Twitter announced and launched its new advertising platform this week.
We knew this was coming, but we didn’t know quite what it would be, until now. Many people have long wondered how the company would monetize the service and now we’re starting to see a glimpse of their future plans to generate revenue.
The advertising is dubbed “Promoted Tweets” and is currently live on Twitter.com in the Search section. In the image below, I searched for the word “coffee” and a promoted tweet from Starbucks appeared at the top of my search results.
Promoted tweet snapshot below
Notice the highlighted area underneath the promoted tweet that reads “Promoted by Starbucks Coffee”.
Interestingly enough, it appears that promoted tweets are NOT yet live on search.twitter.com, only on the primary site.
So what does this mean for end-users right now? At this point, relatively little. The current promoted tweets advertising system in the search results section is very unobtrusive and I bet that the majority of Twitter users don’t use the search function on the website that much.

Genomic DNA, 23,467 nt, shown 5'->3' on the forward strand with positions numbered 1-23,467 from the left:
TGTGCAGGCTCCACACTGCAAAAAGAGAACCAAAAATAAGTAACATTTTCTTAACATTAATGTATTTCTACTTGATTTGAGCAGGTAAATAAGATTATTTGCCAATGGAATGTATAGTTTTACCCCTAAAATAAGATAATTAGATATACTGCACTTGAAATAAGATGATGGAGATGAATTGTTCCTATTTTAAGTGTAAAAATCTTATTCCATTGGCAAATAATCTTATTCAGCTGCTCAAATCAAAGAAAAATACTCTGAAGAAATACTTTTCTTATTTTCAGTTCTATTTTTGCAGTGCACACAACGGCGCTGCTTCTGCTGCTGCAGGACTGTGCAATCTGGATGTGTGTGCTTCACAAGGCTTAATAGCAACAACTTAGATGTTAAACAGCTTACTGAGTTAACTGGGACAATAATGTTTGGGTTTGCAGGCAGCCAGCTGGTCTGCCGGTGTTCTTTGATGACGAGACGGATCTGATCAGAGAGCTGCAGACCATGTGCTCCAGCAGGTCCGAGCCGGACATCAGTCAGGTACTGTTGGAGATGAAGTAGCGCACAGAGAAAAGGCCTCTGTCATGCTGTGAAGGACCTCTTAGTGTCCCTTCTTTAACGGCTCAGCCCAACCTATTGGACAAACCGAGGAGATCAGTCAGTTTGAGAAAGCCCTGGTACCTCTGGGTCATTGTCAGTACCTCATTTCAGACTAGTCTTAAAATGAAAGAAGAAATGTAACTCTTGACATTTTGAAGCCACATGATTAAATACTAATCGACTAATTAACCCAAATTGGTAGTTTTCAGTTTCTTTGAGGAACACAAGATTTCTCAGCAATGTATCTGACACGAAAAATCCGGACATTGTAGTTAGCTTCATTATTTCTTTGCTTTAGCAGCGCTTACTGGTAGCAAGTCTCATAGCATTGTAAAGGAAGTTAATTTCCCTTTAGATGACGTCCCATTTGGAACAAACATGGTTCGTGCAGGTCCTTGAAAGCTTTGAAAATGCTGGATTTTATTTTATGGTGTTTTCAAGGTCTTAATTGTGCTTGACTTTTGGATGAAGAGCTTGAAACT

Promoted Tweets, the future of Twitter advertising
But what about the future? Twitter has announced that promoted tweets will eventually be inserted into the users’ Twitter streams.
From an end-user perspective, this sounds like it will suck, but there are many factors involved that will determine how much of a “suck” it will be.
Let’s take a look at some of the factors and hypothetical situations that could arise in response to promoted tweets.
Frequency. If I get one promoted tweet inserted into my Twitter stream per day, no biggie, right? But if I’m getting an advertisement every 5 minutes, I’m going to be very, very annoyed with Twitter.
Opt out? Will Twitter allow users to opt-out of advertising? Possibly via paying a subscription fee (think Pandora). This might be a good compromise to allow users to continue using the service without being bothered by ads.
Third party clients removing ads. It seems like it would be relatively easy for a Twitter client to identify and then remove any promoted tweets from a user’s stream. But will Twitter define this as an API Terms of Service violation? That’s the big question…
What are your thoughts on promoted tweets and Twitter advertising?